5 Laws for Parents Teaching Financial LiteracyPosted April 8, 2014, 3:00 pm by
For better or worse, these aren’t laws in the legal sense. No one will arrest a person for not raising children with excellent money management habits.
I’m talking about the laws of nature that operate when we set out to raise teens with financial literacy. Laws such as the Law of Gravity, Murphy’s Law, and the Law of Conservation of Mass aren’t laws you have to follow, per se, but if you understand them, you get TWO REWARDS: First, you get a lot less confusion in your life about why things happen the way they do, and second, you get a lot more control in making things go YOUR way.
Laws for Teaching Financial Literacy
Thankfully, the laws are pretty simple, and we are all about making them really, really easy for parents.
1. The Law of Talking About Money
What you say to your teen about money is just as critical as what you don’t say. If money is a taboo or sensitive subject with your teen, we recommend that you address that. What makes it sensitive or taboo? Is the conversation about money in your home empowering or disempowering?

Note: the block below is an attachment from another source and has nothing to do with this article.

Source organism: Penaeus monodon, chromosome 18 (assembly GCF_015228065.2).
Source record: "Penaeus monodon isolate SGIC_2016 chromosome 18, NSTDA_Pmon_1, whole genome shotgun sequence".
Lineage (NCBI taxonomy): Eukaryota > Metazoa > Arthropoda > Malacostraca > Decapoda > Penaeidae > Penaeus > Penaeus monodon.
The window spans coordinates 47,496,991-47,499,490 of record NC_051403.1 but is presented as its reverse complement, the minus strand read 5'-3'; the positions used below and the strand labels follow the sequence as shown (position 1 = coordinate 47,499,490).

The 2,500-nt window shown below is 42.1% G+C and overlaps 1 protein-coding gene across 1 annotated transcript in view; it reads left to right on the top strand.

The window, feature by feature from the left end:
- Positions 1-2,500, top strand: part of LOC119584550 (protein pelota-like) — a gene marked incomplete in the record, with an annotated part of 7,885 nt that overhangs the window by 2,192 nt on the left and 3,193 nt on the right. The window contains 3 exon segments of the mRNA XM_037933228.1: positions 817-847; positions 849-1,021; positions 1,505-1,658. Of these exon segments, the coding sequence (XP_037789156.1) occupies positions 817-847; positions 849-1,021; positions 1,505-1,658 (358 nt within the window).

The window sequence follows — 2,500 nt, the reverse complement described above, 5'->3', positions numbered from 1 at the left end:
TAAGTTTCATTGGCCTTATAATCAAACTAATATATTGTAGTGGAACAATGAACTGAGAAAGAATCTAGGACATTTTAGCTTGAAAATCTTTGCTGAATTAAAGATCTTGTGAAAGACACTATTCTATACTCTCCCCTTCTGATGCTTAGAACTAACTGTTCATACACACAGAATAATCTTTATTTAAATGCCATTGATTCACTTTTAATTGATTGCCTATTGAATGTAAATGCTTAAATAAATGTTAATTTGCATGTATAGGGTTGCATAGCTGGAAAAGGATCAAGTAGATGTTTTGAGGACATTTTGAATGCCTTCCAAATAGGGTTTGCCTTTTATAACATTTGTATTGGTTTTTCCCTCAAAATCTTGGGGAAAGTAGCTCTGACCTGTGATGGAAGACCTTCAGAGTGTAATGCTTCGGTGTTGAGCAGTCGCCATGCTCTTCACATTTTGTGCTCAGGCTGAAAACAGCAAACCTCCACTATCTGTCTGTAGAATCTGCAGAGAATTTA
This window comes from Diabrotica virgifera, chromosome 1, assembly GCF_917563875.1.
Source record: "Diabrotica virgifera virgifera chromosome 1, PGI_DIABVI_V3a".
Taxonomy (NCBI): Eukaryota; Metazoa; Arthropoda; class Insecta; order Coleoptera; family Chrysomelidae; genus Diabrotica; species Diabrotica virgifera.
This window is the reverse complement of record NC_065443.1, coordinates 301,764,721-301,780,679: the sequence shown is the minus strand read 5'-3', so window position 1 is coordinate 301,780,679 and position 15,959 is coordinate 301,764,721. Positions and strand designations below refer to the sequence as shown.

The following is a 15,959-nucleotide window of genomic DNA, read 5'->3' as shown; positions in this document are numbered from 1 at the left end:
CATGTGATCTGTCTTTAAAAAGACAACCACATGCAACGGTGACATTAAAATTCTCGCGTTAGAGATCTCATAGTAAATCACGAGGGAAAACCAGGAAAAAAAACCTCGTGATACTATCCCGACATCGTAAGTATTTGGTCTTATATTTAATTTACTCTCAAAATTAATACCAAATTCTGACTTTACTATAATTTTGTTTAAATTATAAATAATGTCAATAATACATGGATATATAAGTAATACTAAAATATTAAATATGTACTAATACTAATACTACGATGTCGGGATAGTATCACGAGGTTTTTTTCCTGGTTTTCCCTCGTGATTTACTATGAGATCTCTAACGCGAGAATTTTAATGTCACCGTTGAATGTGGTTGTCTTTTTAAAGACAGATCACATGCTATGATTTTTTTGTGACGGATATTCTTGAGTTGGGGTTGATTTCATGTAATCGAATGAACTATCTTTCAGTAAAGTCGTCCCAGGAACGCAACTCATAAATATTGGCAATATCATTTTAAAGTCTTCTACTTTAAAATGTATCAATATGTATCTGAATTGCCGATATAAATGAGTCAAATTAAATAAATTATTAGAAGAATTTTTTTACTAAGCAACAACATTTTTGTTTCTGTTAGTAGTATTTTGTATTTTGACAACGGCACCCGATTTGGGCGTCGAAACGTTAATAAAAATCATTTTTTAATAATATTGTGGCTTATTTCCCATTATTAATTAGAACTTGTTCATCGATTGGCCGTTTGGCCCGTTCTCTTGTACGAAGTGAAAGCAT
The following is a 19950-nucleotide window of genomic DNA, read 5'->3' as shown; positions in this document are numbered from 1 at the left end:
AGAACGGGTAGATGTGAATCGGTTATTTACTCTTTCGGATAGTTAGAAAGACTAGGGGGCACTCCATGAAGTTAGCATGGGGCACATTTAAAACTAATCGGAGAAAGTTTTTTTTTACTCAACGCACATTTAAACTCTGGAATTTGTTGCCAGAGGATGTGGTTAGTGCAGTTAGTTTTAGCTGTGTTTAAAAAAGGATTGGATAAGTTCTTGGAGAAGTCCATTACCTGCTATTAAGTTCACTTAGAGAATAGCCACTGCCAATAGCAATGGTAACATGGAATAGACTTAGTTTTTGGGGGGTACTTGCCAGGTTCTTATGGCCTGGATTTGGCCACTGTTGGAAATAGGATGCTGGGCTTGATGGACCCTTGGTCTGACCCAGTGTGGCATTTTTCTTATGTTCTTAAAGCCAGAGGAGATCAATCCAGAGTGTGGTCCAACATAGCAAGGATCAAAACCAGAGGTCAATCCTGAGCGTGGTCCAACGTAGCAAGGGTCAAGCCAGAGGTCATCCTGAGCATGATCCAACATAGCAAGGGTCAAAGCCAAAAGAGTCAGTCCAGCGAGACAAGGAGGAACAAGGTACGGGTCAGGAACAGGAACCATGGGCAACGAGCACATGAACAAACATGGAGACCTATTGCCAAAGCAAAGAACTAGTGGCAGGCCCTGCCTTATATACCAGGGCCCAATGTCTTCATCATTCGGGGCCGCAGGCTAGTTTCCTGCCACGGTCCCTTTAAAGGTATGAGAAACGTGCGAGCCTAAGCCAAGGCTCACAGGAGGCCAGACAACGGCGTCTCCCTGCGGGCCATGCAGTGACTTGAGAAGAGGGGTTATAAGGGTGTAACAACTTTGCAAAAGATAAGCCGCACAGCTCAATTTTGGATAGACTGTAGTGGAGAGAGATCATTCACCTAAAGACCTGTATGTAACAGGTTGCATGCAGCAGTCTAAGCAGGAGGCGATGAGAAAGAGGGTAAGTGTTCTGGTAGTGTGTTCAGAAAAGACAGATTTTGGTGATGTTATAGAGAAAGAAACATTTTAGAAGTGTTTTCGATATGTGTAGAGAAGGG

2. The Law of Practicing Money Management
How your teen manages their money and what they are accountable for now is the most reliable predictor of their financial future. Teaching a solid money management strategy now, when your teen is young, will serve them their whole life.
3. The Law of Learning About Money
Wealthy people find money and how it works interesting. You can support your teen with engaging resources and opportunities to explore this subject.
4. The Law of Giving
When your teen adopts a cause that matters to them and gives 10% of all the money they receive to that cause directly, they get to experience their power in the world.
5. The Law of Aligning Beliefs
What you believe about money has a profound and lasting impact on your net worth! Does your teen believe that money is for "other people" or for "adults only" or "for later, when they have more of it"? Does your teen believe that "money is hard to make and grow" or that "money is complicated" or that "there’s never enough"? These disempowering beliefs regulate the actions we take. The actions we take with our money produce our net worth. Our net worth limits our options and our power.